Wednesday, September 25, 2019

Speaking of planning (see many previous posts), we've signed up for the AA International Convention coming to Detroit in July, 2020. I've been to every one since I got sober: Seattle ('90), San Diego ('95), Minneapolis ('00), Toronto ("05), San Antonio ('10) and Atlanta ('15) which was my husband's first. The crowds can be overwhelming at times - 50-60,000 sober alcoholics and family members in one place - but the absolute thrill of hearing the Serenity Prayer recited by those 50,000 people in the stadium meetings makes the long lines for coffee (& everything else) worth it. Seeing smiling faces from around the world (including the parade of nations on the 1st night), truly illustrates this world-wide fellowship I feel so privileged to be a part of.

I love conferences – the retreat aspect of being away for a weekend rejuvenates my program, and hearing different speakers’ take on the Steps and daily application of the principles offers the opportunity for new insight into my own thought processes.

My first conference was the 1986 North Coast Roundup in Seaside, OR. Several of our treatment counselors were involved, and thus put me to work taking tickets. At 90 days sober, I was probably still seeing double, but greeting people as they came in was just what I needed to feel "a part of." Having a role, a job to do, created a buffer between my shyness and the rollicking world of AA members. I could “act as if” I was comfortable, and by the end of the weekend, I was. I was told that "service work will keep you sober," and that has definitely been my experience.

Initially, I loved speaker meetings because it meant for sure that I wouldn’t be called on to share - it was several years before I could do much more than say my name in a meeting without crying. I still enjoy the “AA on Saturday night” aspect, though I don’t get quite as much out of talks that sound like stand-up comedy as I used to. When the student is ready, the teacher appears, and when I was new, especially, I reveled in identification with the hard-core tales of descent and eventual redemption. These days, I'm more attuned with hearing how long-timers navigate the "road of happy destiny" over hill and dale.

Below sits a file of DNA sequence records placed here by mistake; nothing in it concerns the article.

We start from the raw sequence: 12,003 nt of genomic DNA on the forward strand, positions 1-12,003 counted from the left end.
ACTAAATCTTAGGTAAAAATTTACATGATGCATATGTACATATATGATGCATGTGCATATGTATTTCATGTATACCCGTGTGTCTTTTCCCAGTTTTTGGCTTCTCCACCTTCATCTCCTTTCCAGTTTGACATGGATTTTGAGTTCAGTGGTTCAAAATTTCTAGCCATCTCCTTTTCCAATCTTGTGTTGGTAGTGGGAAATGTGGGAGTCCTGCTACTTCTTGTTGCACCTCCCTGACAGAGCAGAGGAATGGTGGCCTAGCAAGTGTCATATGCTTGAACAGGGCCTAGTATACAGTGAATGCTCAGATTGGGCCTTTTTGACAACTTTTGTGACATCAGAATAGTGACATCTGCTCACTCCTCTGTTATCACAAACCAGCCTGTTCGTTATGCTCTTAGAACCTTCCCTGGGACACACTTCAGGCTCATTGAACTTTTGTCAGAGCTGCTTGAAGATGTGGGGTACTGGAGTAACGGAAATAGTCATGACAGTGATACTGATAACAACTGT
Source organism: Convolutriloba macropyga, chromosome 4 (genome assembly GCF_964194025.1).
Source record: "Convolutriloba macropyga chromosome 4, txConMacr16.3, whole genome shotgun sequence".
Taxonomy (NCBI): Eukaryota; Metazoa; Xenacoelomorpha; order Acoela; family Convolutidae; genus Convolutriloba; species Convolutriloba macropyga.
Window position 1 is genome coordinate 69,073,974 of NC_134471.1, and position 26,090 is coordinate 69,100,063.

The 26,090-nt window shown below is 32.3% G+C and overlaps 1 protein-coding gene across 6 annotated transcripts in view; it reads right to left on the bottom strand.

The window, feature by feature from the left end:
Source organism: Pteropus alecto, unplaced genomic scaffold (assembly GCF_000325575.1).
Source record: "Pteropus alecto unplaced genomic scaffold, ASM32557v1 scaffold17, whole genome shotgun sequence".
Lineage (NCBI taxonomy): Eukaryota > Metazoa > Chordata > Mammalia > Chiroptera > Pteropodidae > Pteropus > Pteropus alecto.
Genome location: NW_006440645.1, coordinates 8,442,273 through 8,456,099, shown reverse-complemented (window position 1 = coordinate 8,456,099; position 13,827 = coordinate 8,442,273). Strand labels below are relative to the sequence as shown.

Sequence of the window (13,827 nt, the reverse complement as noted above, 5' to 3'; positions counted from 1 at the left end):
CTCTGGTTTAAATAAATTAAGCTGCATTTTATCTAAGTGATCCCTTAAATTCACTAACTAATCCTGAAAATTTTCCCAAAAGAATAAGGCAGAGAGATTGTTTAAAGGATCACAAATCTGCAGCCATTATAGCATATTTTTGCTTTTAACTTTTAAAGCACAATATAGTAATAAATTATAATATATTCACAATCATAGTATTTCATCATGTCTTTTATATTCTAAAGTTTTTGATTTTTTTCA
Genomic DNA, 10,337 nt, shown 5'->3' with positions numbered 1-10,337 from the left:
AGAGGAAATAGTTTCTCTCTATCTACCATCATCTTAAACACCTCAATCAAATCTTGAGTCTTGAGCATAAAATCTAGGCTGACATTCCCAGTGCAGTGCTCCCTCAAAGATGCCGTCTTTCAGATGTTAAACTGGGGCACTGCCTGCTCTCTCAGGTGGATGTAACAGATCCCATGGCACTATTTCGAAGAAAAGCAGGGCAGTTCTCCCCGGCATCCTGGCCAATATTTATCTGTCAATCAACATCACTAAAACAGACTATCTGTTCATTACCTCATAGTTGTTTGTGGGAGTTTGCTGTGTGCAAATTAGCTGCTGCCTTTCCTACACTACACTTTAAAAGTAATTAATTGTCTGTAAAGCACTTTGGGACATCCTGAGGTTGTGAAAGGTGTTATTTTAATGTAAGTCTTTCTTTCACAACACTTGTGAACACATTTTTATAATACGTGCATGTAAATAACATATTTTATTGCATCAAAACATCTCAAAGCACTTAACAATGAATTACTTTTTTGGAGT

I'd like to share a meeting pet-peeve. I've recently been in a couple of meetings with out of town visitors. The way I was "raised" in the program (yes, this is my inner "bleeding deacon" speaking), visitors are welcomed, and called on to share. My control issues flare when person after person acknowledges the visitor, yet the chair never calls on them. As I'm writing, I can see that a solution could be to attend a business meeting and add "call on out-of-towners" to the format. Ha! Do I want to be part of the problem (complaining) or part of the solution? I will say that the number of things I take offense to in meetings has lessened over the years. (I used to erupt in heavy sighs if someone talked longer than my attention span, for example). I can always leave, recite the Serenity Prayer in my head, find a new meeting, or remind myself that none of us is without at least one annoying habit.

I'm headed out on one of my grand adventures, so won't likely have a post next week. I plan to hit a couple of meetings while away, and will be back in touch with you upon my return.

What are your meeting pet peeves (if any)? How does your "bleeding deacon" show up when things don't go the way you think they should in a meeting, and what might you do about that?

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